Watching Vicious, one gets the sense that though Freddie and Stuart have long been disabused of the “sweetness and light” approach to love that straight society holds so dear, they remain steadfastly enchanted with one another. But with the appearance of campy insults in their home second only in frequency to cups of tea, how can this be? Shouldn’t one or the other of them have gotten fed up by now?
The answer depends on how you understand their particular Who’s Afraid of Virginia Woolf? camp performance to be functioning. If the jabs are just that, then sure, the shtick might grow tiresome. But what if the jabs—about decaying bodies and failing minds, about foolish attractions and absurd pretensions—are actually expressions of affection, promises of commitment? What if barb-trading is the most meaningful way for two people who recognize full-well the ridiculousness of long-term love to communicate, nevertheless, their intention to continue on the fool’s errand for yet another day?
Freddie and Stuart probably love each other in all the typical Hallmark ways, but they remind us that if we are lucky enough to age with a partner, bodies do lose their luster and minds do weaken; annoying personality traits do become more pronounced. Love, no matter how glowing and true, has little hope of surviving if factory quality is its only support. But these old queens—and indeed, any couple who looks to traditional gay male culture for advice—have a failsafe at their disposal. Camp allows them to exercise their inevitable disappointment with the human condition—whether over physical aging, personal shortcomings, or roads not taken—in the open air, in a stylized game that is both refreshingly frivolous and deeply serious, such that it does not curdle into something truly threatening.
Indeed, thanks to camp, Freddie and Stuart can be not only lovers to one another, but also the girlfriend to whom you bitch about your lover over a glass of wine—a possibly healthier and, in any case, more efficient arrangement than the norm. This is what Halperin means when he writes that the presence of a camp sensibility in a male couple’s romantic life “indicates the fusion of gay desire and gay sisterhood.” It’s an enviable situation that’s as uncommon as it is underappreciated; that Janetti has been able to do it justice in a 22-minute sitcom is an impressive feat indeed.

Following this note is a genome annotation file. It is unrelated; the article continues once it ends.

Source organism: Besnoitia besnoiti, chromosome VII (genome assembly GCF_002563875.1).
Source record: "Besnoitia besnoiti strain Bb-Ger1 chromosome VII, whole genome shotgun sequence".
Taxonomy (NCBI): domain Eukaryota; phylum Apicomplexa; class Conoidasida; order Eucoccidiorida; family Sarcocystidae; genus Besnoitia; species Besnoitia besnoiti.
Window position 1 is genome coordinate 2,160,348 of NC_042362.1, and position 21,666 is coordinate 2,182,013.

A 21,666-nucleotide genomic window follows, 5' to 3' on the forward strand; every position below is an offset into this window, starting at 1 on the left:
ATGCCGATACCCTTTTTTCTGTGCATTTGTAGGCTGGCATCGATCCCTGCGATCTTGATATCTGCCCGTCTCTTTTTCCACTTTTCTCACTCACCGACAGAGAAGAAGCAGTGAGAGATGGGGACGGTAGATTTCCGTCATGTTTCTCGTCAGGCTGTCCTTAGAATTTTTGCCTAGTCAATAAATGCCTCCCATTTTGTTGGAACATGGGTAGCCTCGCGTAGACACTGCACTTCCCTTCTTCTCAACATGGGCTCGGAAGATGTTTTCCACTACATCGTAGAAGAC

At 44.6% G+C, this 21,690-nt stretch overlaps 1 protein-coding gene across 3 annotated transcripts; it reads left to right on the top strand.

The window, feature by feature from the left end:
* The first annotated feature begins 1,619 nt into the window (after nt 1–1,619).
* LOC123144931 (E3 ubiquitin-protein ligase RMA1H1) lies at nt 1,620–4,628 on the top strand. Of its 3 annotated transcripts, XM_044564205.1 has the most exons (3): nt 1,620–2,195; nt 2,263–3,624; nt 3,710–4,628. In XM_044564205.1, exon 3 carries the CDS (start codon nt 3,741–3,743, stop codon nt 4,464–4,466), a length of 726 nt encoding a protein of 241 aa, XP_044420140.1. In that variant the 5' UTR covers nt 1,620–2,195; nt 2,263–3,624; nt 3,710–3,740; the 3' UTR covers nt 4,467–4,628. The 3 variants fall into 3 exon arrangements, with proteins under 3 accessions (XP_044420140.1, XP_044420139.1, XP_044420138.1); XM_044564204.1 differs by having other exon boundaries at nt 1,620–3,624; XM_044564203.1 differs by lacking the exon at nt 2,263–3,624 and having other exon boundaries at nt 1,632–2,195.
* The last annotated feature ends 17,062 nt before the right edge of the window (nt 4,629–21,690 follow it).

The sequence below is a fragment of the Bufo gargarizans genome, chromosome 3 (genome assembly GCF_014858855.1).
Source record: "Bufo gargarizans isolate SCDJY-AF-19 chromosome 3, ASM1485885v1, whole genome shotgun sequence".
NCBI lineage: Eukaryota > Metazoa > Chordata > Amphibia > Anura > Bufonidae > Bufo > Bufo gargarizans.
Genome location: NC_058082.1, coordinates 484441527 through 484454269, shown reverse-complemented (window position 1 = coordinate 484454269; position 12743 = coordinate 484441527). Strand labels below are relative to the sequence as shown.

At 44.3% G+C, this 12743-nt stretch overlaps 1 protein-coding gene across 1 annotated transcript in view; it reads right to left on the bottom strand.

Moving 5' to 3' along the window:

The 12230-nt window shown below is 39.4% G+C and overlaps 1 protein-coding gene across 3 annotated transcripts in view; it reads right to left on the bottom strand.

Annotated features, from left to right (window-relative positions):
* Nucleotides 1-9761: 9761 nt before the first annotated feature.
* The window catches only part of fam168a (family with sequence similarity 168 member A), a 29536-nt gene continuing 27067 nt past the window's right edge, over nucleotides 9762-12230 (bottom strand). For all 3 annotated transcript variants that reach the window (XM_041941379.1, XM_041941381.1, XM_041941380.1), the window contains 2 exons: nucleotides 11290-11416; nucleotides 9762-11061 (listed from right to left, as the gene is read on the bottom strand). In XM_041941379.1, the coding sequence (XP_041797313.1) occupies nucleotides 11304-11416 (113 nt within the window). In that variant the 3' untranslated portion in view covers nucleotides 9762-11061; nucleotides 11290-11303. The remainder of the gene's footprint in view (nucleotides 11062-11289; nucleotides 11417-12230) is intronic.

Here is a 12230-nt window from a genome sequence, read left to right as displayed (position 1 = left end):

But more impressive even than these sociological achievements is the wholly unexpected intimacy that Vicious encourages between its primary couple and its viewers. Much as when Ash, the young, perpetually tight-shirted upstairs neighbor wanders into a wake the pair is hosting, I was struck while watching the show by a distinct sense of voyeurism, of stumbling into the private life of a couple whose love for one another is deep, even if their way of expressing it is unconventional. Yes, Freddie and Stuart bicker, but they also approach the world as a duet. They move—literally crossing their legs—in rhythm, they are miffed by the same breaches of etiquette, each senses when the other is being bothered by an outsider and quickly steps in to dismiss the offending party. (“Go on, we’re done with you for now,” Freddie informs Ash.) Small, almost unconscious acts of tenderness crop up in the midst of even brutal verbal sparring matches: a teacup is refilled, a scarf and coat are removed, a late-night glass of port is shared. If you, like Matthew Gilbert, think Freddie and Stuart’s “partnership is based on mutual contempt,” you are a poor observer of human beings.
To be fair, missing all this would be easy if you approach Vicious with a “good gay” agenda rather than an open mind; I myself had certainly not expected a throwback sitcom about two aging homos and their friends to grapple with these issues with such sophistication, while managing to be generally funny and always warm. However, the fact that detractors would rather scream “stereotype!” than deal with the challenges to orthodoxy that Vicious lays out, smacks, at best, of a dreadful lack of imagination—and, at worst, of a blind contempt for any representation of gay people and their relationships that does not match the bland, heteronormative ideal currently in vogue.
Not that any of this would bother Freddie and Stuart. They’d surely dismiss such incurious carping the same way they did that tedious dinner guest: “Do not presume to tell us anything about our lives.” It’s advice that the gay respectability police of the world would do well to heed.